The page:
Planned Parenthood Gulf Coast, based in Houston, has been participating in the grant for 27 years, according to spokeswoman Rochelle Tafolla.
The CDC-funded grant is called the Comprehensive HIV Prevention Project, and Texas received $13,212,813 in 2015.
Planned Parenthood Gulf Coast got $618,227 of that, and the money helped pay for eight staff members who focus on risk-reduction counseling, HIV tests, and condom distribution.
No state funds are involved in the grant, although the state selects some of the groups that receive the money and distribute it.
Tafolla says Planned Parenthood Gulf Coast has performed more than 140,000 HIV tests in the Greater Houston region. The workers spend much of their time outside of Planned Parenthood clinics, finding people wherever they are.
“We are on university campuses, in bars, in correction facilities, in treatment facilities and many, many places to get HIV testing to people so they know their status,” Tafolla said.
State health officials confirmed the decision to remove Planned Parenthood from the grant, but would not explain why. They declined requests for an on-record interview.
In an emailed statement, the Department of State Health Services said, “DSHS elected not to extend its contract with Planned Parenthood Gulf Coast. We will be working with local health departments to ensure those services will continue.”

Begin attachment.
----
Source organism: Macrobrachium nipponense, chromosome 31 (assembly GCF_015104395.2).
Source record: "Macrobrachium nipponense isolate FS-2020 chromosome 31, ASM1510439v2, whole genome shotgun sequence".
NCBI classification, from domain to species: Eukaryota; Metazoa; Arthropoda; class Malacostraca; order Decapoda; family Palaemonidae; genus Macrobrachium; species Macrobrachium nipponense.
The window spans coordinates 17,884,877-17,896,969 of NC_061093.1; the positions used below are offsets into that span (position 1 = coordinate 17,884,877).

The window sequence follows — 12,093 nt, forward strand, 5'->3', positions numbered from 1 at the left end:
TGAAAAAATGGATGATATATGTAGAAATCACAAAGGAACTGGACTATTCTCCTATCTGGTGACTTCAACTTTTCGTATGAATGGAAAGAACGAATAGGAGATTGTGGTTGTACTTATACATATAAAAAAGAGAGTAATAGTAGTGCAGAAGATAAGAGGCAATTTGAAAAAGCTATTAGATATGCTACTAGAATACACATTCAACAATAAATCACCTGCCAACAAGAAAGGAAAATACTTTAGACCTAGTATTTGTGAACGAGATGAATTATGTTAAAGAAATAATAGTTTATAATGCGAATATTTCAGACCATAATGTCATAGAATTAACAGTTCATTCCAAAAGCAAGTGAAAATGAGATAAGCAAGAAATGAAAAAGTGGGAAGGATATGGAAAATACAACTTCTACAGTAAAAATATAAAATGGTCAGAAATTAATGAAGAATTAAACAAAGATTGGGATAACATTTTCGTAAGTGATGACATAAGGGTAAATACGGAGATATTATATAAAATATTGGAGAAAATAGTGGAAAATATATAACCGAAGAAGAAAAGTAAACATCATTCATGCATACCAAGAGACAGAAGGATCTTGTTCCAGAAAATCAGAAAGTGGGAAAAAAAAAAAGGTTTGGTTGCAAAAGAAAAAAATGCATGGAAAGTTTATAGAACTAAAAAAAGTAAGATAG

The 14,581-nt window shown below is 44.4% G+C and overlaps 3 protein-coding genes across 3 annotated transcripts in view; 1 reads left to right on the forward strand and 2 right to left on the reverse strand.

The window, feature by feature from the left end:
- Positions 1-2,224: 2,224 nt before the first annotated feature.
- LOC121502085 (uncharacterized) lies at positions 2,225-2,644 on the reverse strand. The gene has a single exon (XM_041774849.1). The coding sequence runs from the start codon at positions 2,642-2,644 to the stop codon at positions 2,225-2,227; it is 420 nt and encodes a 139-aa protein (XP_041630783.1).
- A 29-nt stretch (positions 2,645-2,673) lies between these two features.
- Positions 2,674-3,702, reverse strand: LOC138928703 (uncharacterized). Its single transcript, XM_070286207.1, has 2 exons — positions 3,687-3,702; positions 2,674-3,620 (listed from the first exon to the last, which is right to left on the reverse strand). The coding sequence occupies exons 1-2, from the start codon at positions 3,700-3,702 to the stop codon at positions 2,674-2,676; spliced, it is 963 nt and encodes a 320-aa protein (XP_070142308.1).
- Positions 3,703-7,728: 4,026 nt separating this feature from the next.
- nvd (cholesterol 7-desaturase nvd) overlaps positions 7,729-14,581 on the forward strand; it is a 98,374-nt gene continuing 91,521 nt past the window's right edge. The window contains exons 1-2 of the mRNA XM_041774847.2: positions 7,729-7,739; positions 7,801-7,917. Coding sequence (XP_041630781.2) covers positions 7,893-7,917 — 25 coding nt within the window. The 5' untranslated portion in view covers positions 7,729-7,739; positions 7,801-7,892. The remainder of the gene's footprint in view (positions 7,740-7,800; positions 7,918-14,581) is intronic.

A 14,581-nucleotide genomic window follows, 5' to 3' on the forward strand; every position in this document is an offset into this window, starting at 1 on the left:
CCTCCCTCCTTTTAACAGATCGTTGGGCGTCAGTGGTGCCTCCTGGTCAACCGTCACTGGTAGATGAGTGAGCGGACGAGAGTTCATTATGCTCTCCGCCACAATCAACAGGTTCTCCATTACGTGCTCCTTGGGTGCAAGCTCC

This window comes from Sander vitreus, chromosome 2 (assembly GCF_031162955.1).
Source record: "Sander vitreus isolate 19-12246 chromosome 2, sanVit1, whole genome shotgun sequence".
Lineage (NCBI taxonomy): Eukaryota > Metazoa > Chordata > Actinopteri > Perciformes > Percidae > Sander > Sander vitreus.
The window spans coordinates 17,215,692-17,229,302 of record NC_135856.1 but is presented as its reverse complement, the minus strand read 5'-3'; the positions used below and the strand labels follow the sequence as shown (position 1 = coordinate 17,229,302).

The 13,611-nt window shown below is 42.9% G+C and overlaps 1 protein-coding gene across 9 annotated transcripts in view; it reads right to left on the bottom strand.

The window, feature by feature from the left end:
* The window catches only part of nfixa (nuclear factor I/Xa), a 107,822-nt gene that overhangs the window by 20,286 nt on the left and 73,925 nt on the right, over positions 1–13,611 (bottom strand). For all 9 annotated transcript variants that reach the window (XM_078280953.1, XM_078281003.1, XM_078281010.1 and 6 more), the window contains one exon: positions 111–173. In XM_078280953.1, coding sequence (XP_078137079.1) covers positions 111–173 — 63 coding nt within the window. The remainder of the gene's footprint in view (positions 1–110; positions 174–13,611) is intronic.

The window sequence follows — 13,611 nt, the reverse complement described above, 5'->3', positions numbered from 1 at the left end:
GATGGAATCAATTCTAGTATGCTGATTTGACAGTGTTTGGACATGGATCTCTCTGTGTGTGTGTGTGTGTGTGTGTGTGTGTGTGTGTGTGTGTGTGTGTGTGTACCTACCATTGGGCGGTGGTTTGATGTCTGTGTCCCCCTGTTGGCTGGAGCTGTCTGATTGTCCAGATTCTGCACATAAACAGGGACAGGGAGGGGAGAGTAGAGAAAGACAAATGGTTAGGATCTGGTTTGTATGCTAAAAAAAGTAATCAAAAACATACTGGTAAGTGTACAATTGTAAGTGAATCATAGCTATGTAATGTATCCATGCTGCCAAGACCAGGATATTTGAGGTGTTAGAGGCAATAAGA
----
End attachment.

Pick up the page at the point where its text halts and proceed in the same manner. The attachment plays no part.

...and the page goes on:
Tafolla says she believes the removal is part of an ongoing political attack against Planned Parenthood.
Earlier this year, the state also removed Planned Parenthood from a different CDC grant that pays for pap smears and breast exams for poor, uninsured women. Texas officials have also threatened to remove Planned Parenthood as a general Medicaid provider.
“Public health is riding on this decision and it seems very obvious that the state is willing to play politics with thousands of people’s health, once again,” Tafolla said.
Seven Democratic members of Congress from Texas have appealed to federal health officials to take a closer look at the state’s decision.
Over 80,000 Texans are known to be living with HIV, according to DSHS statistics. An additional 18,000 Texans are estimated to be living with HIV but unaware of their infection.